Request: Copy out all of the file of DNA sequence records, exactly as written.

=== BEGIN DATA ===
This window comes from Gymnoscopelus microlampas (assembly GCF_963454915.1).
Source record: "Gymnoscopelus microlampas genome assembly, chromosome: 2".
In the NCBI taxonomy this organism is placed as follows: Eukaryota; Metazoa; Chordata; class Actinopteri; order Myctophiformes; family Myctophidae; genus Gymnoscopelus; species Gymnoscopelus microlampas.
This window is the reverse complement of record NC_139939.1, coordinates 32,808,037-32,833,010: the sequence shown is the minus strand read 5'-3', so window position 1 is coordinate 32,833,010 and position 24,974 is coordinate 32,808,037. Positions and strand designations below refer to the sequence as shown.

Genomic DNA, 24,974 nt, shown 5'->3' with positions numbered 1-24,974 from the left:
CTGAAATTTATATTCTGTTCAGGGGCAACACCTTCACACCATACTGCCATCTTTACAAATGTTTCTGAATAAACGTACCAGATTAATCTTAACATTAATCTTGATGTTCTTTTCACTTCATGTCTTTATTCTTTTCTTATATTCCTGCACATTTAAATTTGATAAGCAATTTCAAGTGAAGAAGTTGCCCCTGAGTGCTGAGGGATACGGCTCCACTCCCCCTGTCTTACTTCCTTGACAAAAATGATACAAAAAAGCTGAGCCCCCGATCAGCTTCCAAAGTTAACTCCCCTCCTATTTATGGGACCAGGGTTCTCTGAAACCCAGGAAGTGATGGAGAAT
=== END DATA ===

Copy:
This window comes from Gymnoscopelus microlampas (assembly GCF_963454915.1).
Source record: "Gymnoscopelus microlampas genome assembly, chromosome: 2".
In the NCBI taxonomy this organism is placed as follows: Eukaryota; Metazoa; Chordata; class Actinopteri; order Myctophiformes; family Myctophidae; genus Gymnoscopelus; species Gymnoscopelus microlampas.
This window is the reverse complement of record NC_139939.1, coordinates 32,808,037-32,833,010: the sequence shown is the minus strand read 5'-3', so window position 1 is coordinate 32,833,010 and position 24,974 is coordinate 32,808,037. Positions and strand designations below refer to the sequence as shown.

Genomic DNA, 24,974 nt, shown 5'->3' with positions numbered 1-24,974 from the left:
CTGAAATTTATATTCTGTTCAGGGGCAACACCTTCACACCATACTGCCATCTTTACAAATGTTTCTGAATAAACGTACCAGATTAATCTTAACATTAATCTTGATGTTCTTTTCACTTCATGTCTTTATTCTTTTCTTATATTCCTGCACATTTAAATTTGATAAGCAATTTCAAGTGAAGAAGTTGCCCCTGAGTGCTGAGGGATACGGCTCCACTCCCCCTGTCTTACTTCCTTGACAAAAATGATACAAAAAAGCTGAGCCCCCGATCAGCTTCCAAAGTTAACTCCCCTCCTATTTATGGGACCAGGGTTCTCTGAAACCCAGGAAGTGATGGAGAAT